Sunday, April 18, 2004

Too much culture: Bloom on Mohammed; India's Arty Gangster flicks; Stereo Nation

We were happy to find this year's Cinema India to be a roaring success. Radha has put together a multi-film package that will tour to 11 U.S. cities -- it's probably the first widely touring South Asian film festival in this country (most others have been rooted to a particular location, like a university, or a group like Trikone). The kick-off to the festival at the Asia Society received unexpectedly wide media coverage, including a profile in Time Out New York, one in the Village Voice, and a great article by A.O. Scott in the Times. There was also a high-powered panel with Mira Nair, among others, as well as several sold-out shows.

We were a little late to the high-powered panel at noon, but we enjoyed what we saw. Mira Nair was every bit as kinetic in person as her films are to watch. I also really liked listening to what Shashanka Ghosh (dir. Waisa Bhi Hota Hai/Anything Can Happen) and Vishal Bhardwaj (dir. Bariwali) had to say. Mostly they were discussing the implications of the recent successes of India-themed films like Bend it Like Beckham and Monsoon Wedding in the U.S. There is a great sense of optimism for someone like Nair, who is set to release her version Vanity Fair with Reese Witherspoon as Becky Sharp later in 2004.

Another issue that came up on the panel is why it's still difficult to see quality Hindi films on the big screen in the U.S. It is really a problem for all foreign and art films that are trying to compete with major Hollywood distribution networks. Though we live in an era of global culture, when we should theoretically have access to cultural artifacts from everywhere, a person who wants to see a film like Maqbool (Bhardwaj's adaptation of Macbeth, set in the Bombay underworld) is basically out of luck. Radha's answer, which I think is the correct one, is that there is a space opening up for independent distribution networks that are on a smaller scale than Hollywod, but that are nevertheless still commerciall viable. Film festivals like this one can be one way in which small-scale distribution can happen.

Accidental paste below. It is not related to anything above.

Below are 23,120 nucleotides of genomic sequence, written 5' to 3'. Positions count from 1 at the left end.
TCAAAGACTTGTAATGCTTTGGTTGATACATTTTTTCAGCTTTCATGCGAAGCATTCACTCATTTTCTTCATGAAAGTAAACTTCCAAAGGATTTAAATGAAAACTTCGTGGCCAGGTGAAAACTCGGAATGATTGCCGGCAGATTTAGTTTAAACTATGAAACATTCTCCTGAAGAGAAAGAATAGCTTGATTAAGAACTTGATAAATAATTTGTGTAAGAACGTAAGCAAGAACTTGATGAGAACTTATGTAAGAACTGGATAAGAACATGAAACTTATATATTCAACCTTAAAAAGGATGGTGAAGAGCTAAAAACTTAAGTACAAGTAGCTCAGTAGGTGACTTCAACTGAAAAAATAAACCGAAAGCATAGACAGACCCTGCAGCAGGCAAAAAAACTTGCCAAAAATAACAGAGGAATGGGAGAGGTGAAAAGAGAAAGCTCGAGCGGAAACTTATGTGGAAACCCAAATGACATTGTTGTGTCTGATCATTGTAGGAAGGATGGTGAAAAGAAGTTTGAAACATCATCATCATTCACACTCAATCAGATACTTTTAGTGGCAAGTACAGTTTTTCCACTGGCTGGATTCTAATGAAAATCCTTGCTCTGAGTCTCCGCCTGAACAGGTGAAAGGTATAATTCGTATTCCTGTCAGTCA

(Small digression: Hollywood studios currently choose carefully where their major films are distributed. In the case of New Haven, they have decided to blacklist theaters in downtown in favor of the newer multiplexes in the suburbs that have more parking spaces and newer projection systems. A lawsuit has been filed by the only working theater in downtown New Haven, the York Square Cinemas, accusing the major studios of monopolistic practices. This is an interesting case with implications for lots of other urban centers where movie theaters downtown have been choked by depressing suburban multiplexes.)

Satayajit Ray is safe for now: the new Arty Gangster flicks

Established New York-based directors like Nair are in a different place from newer, Bombay-based directors like Ghosh and Bhardwaj. Nevertheless, in the wake of the cult of Ram Gopal Varma, considerable room to experiment has emerged for commercial Bombay directors. The favorite space so far, and the one that is achieving some success, is in the genre of the arty gangster film. We recently enjoyed (at home), Ab Tak Chhappan, a film about corrupt Bombay cops based on a real event, and earlier Bhoot, and Ek Haseena Thi -- all R.G. Varma productions. Another film that has to be mentioned as part of this trend is Nagesh Kukoonoor's 3 Deewarein, an ingenious and elegant mystery set in a prison. These films all eschew song-and-dance in favor of an ultra-gritty sensibility, a shorter running time (usually about 2 hours), relatively low budgets. They are also populated by characters who are a good deal more corrupt and coarse than any ever represented in earlier generations of Hindi cinema. Varma sums up this mentality nicely when he says, in a recent interview, that he "wants to make films from the groin," rather than the heart. This turn to a (still highly stylized) realism is perhaps a relief in some ways, but I'm hesitant to hold these films up as paragons of a new flowering of Indian high culture. There is, at this stage, still a great investment to show as much ugliness as possible -- no one has yet given us a sense of everyday life in the Indian metropolis that is tied into hope and optimism.